K6AH
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Joined: 2012-03-05- 10:47:45
Posts: 181
Location: San Diego, CA

Hi Bob,

Sorry for not addressing your last post specifically, by the time I got back to responding to posts I thought maybe I had addressed all of your questions... obviously not.

The key file isn't generated, per se, it's there by default.  It is simply a text file with the 16-character key.   When you load the firmware to node K6AH-001, for example, you are also copying the default key file to that node.  Since all nodes have the key file, all nodes use it.  Since all nodes use it... it's really no different than no nodes having it... K6AH-001 plays on the mesh network with everyone else.

Now, if you were to change the 16 character key on K6AH-001, it would not be able to play on the mesh network because the first node it connected to, say KO2F-001, would look at K6AH-001's key and see that it doesn't match its own key and as a result would not add K6AH-001 to its routing table.  OLSR propagates entries in KO2F-001's routing table to other nodes in the mesh.  If it's not in the routing table, it doesn't get propagated.  Therefore, K6AH-001 will not be able to play on the mesh.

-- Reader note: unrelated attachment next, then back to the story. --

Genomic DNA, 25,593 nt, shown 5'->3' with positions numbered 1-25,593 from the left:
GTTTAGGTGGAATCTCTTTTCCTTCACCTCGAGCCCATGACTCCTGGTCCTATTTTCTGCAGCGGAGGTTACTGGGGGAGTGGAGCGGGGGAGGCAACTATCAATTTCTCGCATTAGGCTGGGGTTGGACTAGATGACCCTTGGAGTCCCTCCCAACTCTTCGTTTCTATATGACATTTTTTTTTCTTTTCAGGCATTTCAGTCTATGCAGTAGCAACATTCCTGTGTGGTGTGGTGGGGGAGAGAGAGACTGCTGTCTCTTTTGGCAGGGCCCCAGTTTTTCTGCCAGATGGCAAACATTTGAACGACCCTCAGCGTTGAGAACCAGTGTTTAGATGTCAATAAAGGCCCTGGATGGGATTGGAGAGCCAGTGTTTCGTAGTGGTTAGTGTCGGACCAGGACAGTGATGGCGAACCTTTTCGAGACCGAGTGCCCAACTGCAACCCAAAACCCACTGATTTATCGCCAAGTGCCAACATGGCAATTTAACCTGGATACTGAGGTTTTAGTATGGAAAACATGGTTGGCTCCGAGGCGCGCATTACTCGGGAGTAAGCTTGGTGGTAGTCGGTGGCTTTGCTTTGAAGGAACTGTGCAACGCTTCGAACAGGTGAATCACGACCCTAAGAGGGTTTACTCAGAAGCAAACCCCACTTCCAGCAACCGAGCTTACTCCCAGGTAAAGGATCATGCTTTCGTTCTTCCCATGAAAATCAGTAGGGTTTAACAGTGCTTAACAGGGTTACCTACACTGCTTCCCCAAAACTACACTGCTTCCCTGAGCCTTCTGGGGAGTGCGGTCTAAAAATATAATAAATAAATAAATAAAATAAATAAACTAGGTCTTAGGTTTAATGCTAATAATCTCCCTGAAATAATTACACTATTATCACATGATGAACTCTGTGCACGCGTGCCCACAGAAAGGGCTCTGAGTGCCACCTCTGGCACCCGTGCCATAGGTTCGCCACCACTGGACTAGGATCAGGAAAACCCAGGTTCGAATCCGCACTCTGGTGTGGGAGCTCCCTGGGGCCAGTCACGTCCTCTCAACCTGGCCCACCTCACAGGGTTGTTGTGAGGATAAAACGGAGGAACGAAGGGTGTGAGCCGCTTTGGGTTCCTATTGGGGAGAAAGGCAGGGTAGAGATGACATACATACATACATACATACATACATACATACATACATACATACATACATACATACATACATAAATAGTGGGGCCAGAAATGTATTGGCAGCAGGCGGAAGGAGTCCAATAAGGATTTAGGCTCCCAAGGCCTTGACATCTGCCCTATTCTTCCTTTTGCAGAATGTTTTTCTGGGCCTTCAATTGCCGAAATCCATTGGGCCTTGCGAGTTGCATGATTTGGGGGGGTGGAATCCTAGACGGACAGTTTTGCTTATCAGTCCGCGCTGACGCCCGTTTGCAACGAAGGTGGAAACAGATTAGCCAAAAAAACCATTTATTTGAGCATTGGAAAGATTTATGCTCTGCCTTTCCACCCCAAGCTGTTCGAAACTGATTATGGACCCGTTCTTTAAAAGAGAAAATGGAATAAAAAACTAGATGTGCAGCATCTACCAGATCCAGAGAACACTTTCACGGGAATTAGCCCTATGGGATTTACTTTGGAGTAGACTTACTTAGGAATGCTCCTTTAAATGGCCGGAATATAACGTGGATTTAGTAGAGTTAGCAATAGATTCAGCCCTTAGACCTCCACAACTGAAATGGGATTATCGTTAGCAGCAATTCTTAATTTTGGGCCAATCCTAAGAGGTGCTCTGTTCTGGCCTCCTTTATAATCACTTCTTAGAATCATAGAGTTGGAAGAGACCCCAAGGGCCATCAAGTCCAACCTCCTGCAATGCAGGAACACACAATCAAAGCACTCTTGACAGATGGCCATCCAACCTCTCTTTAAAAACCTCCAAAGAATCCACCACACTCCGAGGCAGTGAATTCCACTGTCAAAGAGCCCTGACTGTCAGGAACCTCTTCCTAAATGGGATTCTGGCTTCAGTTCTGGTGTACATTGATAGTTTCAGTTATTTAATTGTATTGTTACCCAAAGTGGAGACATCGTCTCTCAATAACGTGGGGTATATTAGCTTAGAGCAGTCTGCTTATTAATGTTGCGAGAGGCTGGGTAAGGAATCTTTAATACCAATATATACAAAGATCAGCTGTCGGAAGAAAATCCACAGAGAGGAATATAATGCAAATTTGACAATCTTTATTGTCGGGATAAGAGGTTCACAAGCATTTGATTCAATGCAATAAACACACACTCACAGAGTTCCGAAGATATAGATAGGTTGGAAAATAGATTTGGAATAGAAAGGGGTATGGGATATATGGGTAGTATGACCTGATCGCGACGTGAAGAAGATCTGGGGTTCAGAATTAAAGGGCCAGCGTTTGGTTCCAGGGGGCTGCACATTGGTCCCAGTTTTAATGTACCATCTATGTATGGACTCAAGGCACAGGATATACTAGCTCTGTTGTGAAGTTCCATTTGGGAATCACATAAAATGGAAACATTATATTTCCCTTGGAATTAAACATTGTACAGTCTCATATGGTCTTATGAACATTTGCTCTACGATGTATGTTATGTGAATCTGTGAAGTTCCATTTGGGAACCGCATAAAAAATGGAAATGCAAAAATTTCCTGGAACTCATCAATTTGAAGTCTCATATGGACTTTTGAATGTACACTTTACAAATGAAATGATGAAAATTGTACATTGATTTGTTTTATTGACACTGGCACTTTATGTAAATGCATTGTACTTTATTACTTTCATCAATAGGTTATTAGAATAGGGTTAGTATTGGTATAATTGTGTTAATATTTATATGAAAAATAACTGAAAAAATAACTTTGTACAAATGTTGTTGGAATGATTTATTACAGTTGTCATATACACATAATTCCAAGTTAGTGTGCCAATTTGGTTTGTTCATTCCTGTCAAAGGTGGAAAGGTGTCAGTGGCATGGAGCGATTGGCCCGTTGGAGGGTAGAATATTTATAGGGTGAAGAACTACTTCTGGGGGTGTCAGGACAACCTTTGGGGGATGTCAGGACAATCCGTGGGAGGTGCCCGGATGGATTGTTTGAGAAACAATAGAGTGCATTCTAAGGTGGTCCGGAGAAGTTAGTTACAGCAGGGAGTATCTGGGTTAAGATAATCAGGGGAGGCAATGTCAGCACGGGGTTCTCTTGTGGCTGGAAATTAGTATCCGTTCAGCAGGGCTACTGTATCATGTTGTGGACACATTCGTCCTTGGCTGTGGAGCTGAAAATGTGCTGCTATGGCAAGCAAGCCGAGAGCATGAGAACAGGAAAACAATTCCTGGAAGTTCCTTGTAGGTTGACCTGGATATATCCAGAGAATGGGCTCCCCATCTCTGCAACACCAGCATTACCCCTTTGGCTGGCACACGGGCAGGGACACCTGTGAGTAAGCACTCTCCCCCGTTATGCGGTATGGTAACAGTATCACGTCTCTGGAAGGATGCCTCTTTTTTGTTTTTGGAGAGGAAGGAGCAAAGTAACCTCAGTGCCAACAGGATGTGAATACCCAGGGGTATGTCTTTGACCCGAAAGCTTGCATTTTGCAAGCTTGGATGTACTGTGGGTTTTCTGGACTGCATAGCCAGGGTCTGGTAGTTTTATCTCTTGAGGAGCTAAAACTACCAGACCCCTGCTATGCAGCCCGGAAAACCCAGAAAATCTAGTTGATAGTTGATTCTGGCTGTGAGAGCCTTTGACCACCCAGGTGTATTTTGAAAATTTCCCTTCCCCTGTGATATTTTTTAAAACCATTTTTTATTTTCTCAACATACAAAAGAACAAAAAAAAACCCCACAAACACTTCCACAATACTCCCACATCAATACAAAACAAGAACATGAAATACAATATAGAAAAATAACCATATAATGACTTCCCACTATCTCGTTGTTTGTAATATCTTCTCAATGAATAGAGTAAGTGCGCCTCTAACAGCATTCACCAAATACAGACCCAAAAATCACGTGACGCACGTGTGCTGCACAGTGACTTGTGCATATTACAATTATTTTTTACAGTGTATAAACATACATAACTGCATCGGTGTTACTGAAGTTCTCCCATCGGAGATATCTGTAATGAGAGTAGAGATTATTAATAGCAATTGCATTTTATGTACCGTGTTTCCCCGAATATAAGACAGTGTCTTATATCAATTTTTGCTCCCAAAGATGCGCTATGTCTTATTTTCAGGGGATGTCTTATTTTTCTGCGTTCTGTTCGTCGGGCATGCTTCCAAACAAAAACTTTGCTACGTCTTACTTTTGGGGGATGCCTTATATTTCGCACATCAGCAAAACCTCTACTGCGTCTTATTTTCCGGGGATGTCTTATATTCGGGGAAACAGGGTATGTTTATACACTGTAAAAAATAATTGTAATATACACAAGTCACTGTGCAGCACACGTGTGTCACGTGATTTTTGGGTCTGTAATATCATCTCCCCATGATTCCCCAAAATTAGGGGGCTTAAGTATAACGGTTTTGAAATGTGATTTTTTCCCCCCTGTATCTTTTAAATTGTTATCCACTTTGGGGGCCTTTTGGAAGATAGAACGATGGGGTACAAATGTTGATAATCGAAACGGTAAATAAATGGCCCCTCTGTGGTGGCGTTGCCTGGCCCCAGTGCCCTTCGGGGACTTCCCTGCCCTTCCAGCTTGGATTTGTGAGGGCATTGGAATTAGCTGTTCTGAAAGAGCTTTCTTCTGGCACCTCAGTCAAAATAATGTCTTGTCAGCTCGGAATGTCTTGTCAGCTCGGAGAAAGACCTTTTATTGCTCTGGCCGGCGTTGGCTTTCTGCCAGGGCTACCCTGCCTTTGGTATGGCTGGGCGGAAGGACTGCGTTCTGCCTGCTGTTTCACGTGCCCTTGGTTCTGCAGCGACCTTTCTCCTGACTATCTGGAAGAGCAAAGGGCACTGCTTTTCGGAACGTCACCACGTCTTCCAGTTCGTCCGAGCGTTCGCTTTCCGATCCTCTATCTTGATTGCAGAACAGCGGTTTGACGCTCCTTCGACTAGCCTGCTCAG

Now the converse will likely be the use case you're interested in:  You have a need to "secure" your mesh from unauthorized nodes.  You establish a secret 16-character key and load (via PUTTY telnet or SSH) the file with that key.  You share the key with other authorized users and they do the same.  You now have an isolated mesh that will only route data with others using the same key.  You should note: this doesn't stop malicious users from attacking individual nodes... it only stops attackers from using the mesh.  When additional users are "qualified" to become nodes on your mesh you share the secret handshake (key) and away they go.

I hope I answered your questions.  Looks like to might be a pretty good FAQ for the masses as well.

Andre, K6AH

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 Subject :Re:OLSRd Secure Support Configuration.. 2014-07-09- 21:22:06 
KO2F
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Joined: 2014-05-24- 13:04:16
Posts: 21
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Hi Andre,

Thank you.  I really do appreciate all of your responses.

As you speculated, it is the latter path that I am exploring.

And, the key is nothing more than 16 characters in a file.  It doesn't get much easier than that. Smile

Bob, KO2F

 

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 Subject :Re:OLSRd Secure Support Configuration.. 2014-07-11- 01:03:10 
KG6JEI
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Joined: 2013-12-02- 19:52:05
Posts: 516
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Just an additional note / reminder,  if you change the secure key make sure to change the network SSID as well.

Users expect that if they see a BroadBand-Hamnet SSID they will be able to connect to it without changing a key or any other configuration.

Keeping the protocol identifier is also recommended (Aka MyNet-v2) to help you manage your network long term and remind users what the hardware is running and segment your upgrades in some cases.